The prophecy of the path his sons and their tribal descendants would travel down through the centuries has proved accurate and is still continuing today.
He began with Reuben, the first-born, in verse 3, and continued with his ten oldest sons down through verse 21. After he had laid his hands on the heads of the ten boys, he came to Joseph, the eleventh, and pronounced the richest blessing on his favorite son.
Genesis 49: 22-26. "Joseph is a fruitful bough, even a fruitful bough by a well; whose branches run over the wall. The archers have sorely grieved him, and shot at him, and hated him. But his bow abode in strength, and the arms of his hands were made strong by the hands of the mighty God of Jacob; (from thence is the shepherd, the stone of Israel.) " Then he went on "The blessings of thy father hath prevailed above the blessings of my progenitors unto the utmost bound of the everlasting hills; they shall be on the head of Joseph, and on the crown of the head of him that was separate from his brethren" (Genesis 49:22-26).
His poetic description of Joseph in this passage is amazing because of its prophetic accuracy. First, it’s primary truth is in relation to Joseph as he was in the land of Egypt, the one who had provided bread and to spare for all who would come to him. But Jacob’s words, "From thence is the shepherd, the stone of Israel" also pointed ahead nearly two thousand years to the coming of the Messiah. He is Jesus Christ, the antitype of Joseph, “a fruitful bough by a well, whose branches run over the wall.”
To get the full significance of this we need to remember that Joseph was of the seed of Israel and an inheritor of the blessing of Abraham and of the land of earthly promise called Canaan and that promise was confined to Abraham’s seed only. But as the seed of Abraham, Joseph was the "fruitful bough" that over-stepped the boundaries of that land and had gone "over the wall" and away from the land of earthly promise. He went down to Egypt where he was a stranger, yet he had filled that land with blessing so abundant that there was sufficient bread for Israelite and Gentile alike.
In Ephesians 2:7, we read these words concerning our Lord Himself: "That in the ages to come he might shew the exceeding riches of his grace in his kindness toward us through Christ Jesus."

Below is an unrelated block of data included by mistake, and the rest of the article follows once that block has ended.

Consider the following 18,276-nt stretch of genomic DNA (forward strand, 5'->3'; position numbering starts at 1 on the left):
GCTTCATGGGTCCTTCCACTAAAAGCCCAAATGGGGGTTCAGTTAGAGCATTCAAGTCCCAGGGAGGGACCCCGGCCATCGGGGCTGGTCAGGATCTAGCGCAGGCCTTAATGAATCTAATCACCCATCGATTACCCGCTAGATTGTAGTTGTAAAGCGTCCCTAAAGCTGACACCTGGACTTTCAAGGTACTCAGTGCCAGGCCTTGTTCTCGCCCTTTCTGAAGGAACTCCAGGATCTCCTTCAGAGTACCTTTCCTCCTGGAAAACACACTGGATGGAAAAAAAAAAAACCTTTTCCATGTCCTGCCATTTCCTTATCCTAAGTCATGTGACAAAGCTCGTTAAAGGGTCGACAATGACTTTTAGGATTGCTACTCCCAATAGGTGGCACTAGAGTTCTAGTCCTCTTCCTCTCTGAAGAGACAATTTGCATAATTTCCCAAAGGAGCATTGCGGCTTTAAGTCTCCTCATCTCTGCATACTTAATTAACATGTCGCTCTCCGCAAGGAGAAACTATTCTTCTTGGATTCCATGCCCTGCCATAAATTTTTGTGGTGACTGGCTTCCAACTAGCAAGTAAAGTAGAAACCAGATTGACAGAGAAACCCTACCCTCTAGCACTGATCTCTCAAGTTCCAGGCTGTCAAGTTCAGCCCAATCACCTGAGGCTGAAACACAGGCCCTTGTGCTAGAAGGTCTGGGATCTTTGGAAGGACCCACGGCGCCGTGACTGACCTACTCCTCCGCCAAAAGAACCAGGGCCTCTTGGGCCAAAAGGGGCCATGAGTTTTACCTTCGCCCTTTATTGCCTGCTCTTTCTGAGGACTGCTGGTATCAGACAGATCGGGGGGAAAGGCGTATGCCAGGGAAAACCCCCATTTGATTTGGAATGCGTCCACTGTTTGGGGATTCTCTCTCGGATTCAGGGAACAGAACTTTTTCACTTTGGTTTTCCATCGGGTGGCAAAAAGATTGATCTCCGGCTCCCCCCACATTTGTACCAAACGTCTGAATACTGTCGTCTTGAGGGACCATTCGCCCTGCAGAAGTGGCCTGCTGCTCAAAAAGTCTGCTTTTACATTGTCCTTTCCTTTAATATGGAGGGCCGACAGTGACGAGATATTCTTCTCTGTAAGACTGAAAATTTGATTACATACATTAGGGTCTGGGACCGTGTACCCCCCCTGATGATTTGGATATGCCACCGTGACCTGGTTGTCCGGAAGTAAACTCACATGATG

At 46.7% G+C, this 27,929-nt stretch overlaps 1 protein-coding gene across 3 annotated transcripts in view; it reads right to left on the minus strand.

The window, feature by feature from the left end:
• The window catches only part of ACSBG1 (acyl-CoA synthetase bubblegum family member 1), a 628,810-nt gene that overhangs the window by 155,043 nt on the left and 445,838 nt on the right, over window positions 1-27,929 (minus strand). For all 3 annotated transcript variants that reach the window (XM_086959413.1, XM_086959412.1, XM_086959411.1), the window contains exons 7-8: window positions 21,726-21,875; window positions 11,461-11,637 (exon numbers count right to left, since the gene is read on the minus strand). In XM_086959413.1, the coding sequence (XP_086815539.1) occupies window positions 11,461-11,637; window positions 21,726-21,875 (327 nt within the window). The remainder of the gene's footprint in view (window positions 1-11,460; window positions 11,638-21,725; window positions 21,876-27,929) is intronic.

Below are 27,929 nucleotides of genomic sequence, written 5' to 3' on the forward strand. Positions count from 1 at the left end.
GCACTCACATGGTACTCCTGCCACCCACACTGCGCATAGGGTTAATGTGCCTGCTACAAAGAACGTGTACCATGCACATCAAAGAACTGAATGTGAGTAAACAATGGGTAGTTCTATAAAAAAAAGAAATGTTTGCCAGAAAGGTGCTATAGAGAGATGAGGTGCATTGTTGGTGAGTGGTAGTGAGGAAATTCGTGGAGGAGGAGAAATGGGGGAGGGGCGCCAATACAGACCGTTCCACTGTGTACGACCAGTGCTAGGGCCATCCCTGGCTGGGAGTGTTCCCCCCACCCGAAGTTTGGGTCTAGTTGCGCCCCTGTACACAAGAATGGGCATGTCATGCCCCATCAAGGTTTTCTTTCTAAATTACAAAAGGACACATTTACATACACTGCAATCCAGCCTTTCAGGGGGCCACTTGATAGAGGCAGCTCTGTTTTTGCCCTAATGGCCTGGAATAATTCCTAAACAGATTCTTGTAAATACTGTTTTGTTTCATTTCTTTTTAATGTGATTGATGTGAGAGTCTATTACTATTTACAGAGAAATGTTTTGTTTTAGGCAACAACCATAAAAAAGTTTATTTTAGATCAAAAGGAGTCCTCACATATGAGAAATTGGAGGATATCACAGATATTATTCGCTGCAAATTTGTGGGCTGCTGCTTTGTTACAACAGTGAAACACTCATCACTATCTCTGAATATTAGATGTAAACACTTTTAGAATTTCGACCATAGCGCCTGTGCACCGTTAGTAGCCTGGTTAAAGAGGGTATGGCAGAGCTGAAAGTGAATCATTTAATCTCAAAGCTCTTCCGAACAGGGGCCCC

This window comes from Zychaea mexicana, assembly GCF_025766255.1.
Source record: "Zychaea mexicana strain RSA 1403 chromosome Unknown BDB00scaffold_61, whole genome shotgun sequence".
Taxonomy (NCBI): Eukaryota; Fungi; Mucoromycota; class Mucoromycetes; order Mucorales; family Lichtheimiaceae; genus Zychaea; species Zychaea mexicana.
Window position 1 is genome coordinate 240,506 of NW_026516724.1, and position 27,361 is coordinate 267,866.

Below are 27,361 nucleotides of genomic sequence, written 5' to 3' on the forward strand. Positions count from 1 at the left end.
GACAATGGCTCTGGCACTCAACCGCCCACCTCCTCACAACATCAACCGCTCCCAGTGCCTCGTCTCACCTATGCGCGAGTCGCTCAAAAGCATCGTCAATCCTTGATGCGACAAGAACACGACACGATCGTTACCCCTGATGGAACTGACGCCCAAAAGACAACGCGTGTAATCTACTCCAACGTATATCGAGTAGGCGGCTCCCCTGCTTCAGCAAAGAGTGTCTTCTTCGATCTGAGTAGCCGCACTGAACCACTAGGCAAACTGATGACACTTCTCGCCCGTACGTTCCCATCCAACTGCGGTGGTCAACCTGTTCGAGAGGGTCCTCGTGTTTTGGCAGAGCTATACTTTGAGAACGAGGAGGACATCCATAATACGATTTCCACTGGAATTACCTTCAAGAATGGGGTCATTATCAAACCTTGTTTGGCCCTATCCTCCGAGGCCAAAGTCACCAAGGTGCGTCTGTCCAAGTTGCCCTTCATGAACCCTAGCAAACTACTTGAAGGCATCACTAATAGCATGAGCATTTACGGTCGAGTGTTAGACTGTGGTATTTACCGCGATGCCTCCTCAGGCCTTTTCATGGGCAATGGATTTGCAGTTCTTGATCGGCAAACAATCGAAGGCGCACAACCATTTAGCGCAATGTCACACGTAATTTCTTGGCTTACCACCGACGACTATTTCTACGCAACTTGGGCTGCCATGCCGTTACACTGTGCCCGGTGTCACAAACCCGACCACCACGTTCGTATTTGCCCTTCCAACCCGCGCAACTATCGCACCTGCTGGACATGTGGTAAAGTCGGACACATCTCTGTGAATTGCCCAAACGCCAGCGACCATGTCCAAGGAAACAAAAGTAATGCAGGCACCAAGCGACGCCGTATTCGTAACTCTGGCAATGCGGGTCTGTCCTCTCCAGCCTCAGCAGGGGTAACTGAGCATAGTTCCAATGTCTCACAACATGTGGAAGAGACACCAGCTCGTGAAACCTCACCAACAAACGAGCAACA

Verses 11-17 (selected portions) "Wherefore remember that ye being in time past Gentiles in the flesh, being aliens from the commonwealth of Israel . . . . having no hope and without God in the world; but now in Christ Jesus ye who sometimes were far off are made nigh by the blood of Christ; for He is our peace, who hath made both one" -that is, both Jew and Gentile- "and hath broken down the middle wall of partition between us: Having abolished in His flesh the enmity, . . . so making peace; . . . and came and preached peace to you which were afar off" -that is the Gentiles” and to them that were nigh" -that is Israel.
Here we have the answer to Jacob's prophetic statement regarding Joseph, a "fruitful bough" by a well, whose branches "run over the wall."
Jesus Christ, in His exaltation among the Gentiles, like Joseph in Egypt, is Lord and provider, not only for His own people, Israel, but for the Gentiles themselves. That is the wonderful and gracious truth of the Gospel.
Romans 10:12-13. “For there is no difference between the Jew and the Gentile: for the same Lord over all is rich unto all that call upon him. 13: For whosoever shall call upon the name of the Lord shall be saved."
Jacob’s prophetic words pointed directly to Christ when he said, in Genesis 49:26b, "The blessings of thy father shall be on the head of Joseph, and upon the crown of the head of him that was separate from his brethren." This is the man of Calvary Who was hated and grieved but Who was made strong by the hands of the mighty God of Jacob to become the sin bearer for all His people. He would come out of the fight victorious and rise from the dead as the Conqueror over death. He offers a blessing to every man, woman or child who bows the knee and calls Him Lord. He is the One who was separate from His brethren, yet who was crowned with glory and honor by His Father, and Who now sits on the throne of God on high, and "He is Lord of all."
The rest of Genesis 49 records Jacob’s instructions for his burial in the land of Canaan and in the last verse it records the death of this man. He was Jacob the supplanter, the altar builder, the man who wrestled with God, the father of the Nation of Israel, and a man who worshipped God to his dying day. Hebrews 11:21: "By faith Jacob, when he was a dying, blessed both the sons of Joseph; and worshipped, leaning upon the top of his staff."
Genesis 50 records the funeral and burial of Jacob in the land of Canaan. He was accorded great honor by both the Egyptians and the children of Israel.
Genesis 50:15-23. "And when Joseph's brethren saw that their father was dead, they said, Joseph will peradventure hate us, and will certainly requite us all the evil which we did unto him. 16: And they sent a messenger unto Joseph, saying, Thy father did command before he died, saying, 17: So shall ye say unto Joseph, Forgive, I pray thee now, the trespass of thy brethren, and their sin; for they did unto thee evil: and now, we pray thee, forgive the trespass of the servants of the God of thy father. And Joseph wept when they spake unto him. 18: And his brethren also went and fell down before his face; and they said, Behold, we be thy servants. 19: And Joseph said unto them, Fear not: for am I in the place of God? 20: But as for you, ye thought evil against me; but God meant it unto good, to bring to pass, as it is this day, to save much people alive."